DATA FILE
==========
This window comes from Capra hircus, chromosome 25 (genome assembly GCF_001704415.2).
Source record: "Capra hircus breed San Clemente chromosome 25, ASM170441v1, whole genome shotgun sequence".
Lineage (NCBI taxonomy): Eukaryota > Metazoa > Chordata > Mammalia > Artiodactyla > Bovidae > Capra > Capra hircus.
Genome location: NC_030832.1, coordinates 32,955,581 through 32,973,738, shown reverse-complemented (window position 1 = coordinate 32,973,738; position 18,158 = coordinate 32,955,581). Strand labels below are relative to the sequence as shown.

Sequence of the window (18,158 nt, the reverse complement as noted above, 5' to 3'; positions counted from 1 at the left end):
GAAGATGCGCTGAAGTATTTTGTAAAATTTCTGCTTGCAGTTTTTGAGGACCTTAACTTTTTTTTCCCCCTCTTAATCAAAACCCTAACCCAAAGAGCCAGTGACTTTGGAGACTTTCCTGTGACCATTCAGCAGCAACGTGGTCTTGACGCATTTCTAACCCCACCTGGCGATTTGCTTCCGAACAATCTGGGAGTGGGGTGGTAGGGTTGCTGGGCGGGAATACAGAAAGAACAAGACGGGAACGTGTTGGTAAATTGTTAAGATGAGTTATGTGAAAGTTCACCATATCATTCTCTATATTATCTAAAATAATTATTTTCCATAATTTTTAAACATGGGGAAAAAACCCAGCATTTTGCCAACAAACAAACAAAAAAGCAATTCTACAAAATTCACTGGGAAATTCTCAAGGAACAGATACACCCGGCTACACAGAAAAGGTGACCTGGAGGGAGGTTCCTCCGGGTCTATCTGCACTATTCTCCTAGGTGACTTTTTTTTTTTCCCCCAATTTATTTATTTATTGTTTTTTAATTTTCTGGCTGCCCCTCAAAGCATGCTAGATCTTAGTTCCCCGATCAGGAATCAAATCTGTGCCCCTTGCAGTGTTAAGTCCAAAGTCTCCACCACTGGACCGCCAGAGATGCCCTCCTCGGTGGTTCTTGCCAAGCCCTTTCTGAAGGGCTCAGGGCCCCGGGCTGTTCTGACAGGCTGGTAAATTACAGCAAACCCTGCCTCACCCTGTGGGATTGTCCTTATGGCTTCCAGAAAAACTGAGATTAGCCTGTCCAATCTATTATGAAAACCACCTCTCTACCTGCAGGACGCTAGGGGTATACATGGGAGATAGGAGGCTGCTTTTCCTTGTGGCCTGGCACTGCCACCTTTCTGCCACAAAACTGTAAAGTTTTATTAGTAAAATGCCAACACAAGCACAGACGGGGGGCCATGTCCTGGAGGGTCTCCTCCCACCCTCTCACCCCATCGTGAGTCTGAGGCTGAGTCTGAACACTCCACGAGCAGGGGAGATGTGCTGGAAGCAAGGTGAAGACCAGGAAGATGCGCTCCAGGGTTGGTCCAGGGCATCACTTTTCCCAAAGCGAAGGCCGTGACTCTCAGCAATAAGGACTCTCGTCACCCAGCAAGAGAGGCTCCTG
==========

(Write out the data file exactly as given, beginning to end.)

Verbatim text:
This window comes from Capra hircus, chromosome 25 (genome assembly GCF_001704415.2).
Source record: "Capra hircus breed San Clemente chromosome 25, ASM170441v1, whole genome shotgun sequence".
Lineage (NCBI taxonomy): Eukaryota > Metazoa > Chordata > Mammalia > Artiodactyla > Bovidae > Capra > Capra hircus.
Genome location: NC_030832.1, coordinates 32,955,581 through 32,973,738, shown reverse-complemented (window position 1 = coordinate 32,973,738; position 18,158 = coordinate 32,955,581). Strand labels below are relative to the sequence as shown.

Sequence of the window (18,158 nt, the reverse complement as noted above, 5' to 3'; positions counted from 1 at the left end):
GAAGATGCGCTGAAGTATTTTGTAAAATTTCTGCTTGCAGTTTTTGAGGACCTTAACTTTTTTTTCCCCCTCTTAATCAAAACCCTAACCCAAAGAGCCAGTGACTTTGGAGACTTTCCTGTGACCATTCAGCAGCAACGTGGTCTTGACGCATTTCTAACCCCACCTGGCGATTTGCTTCCGAACAATCTGGGAGTGGGGTGGTAGGGTTGCTGGGCGGGAATACAGAAAGAACAAGACGGGAACGTGTTGGTAAATTGTTAAGATGAGTTATGTGAAAGTTCACCATATCATTCTCTATATTATCTAAAATAATTATTTTCCATAATTTTTAAACATGGGGAAAAAACCCAGCATTTTGCCAACAAACAAACAAAAAAGCAATTCTACAAAATTCACTGGGAAATTCTCAAGGAACAGATACACCCGGCTACACAGAAAAGGTGACCTGGAGGGAGGTTCCTCCGGGTCTATCTGCACTATTCTCCTAGGTGACTTTTTTTTTTTCCCCCAATTTATTTATTTATTGTTTTTTAATTTTCTGGCTGCCCCTCAAAGCATGCTAGATCTTAGTTCCCCGATCAGGAATCAAATCTGTGCCCCTTGCAGTGTTAAGTCCAAAGTCTCCACCACTGGACCGCCAGAGATGCCCTCCTCGGTGGTTCTTGCCAAGCCCTTTCTGAAGGGCTCAGGGCCCCGGGCTGTTCTGACAGGCTGGTAAATTACAGCAAACCCTGCCTCACCCTGTGGGATTGTCCTTATGGCTTCCAGAAAAACTGAGATTAGCCTGTCCAATCTATTATGAAAACCACCTCTCTACCTGCAGGACGCTAGGGGTATACATGGGAGATAGGAGGCTGCTTTTCCTTGTGGCCTGGCACTGCCACCTTTCTGCCACAAAACTGTAAAGTTTTATTAGTAAAATGCCAACACAAGCACAGACGGGGGGCCATGTCCTGGAGGGTCTCCTCCCACCCTCTCACCCCATCGTGAGTCTGAGGCTGAGTCTGAACACTCCACGAGCAGGGGAGATGTGCTGGAAGCAAGGTGAAGACCAGGAAGATGCGCTCCAGGGTTGGTCCAGGGCATCACTTTTCCCAAAGCGAAGGCCGTGACTCTCAGCAATAAGGACTCTCGTCACCCAGCAAGAGAGGCTCCTG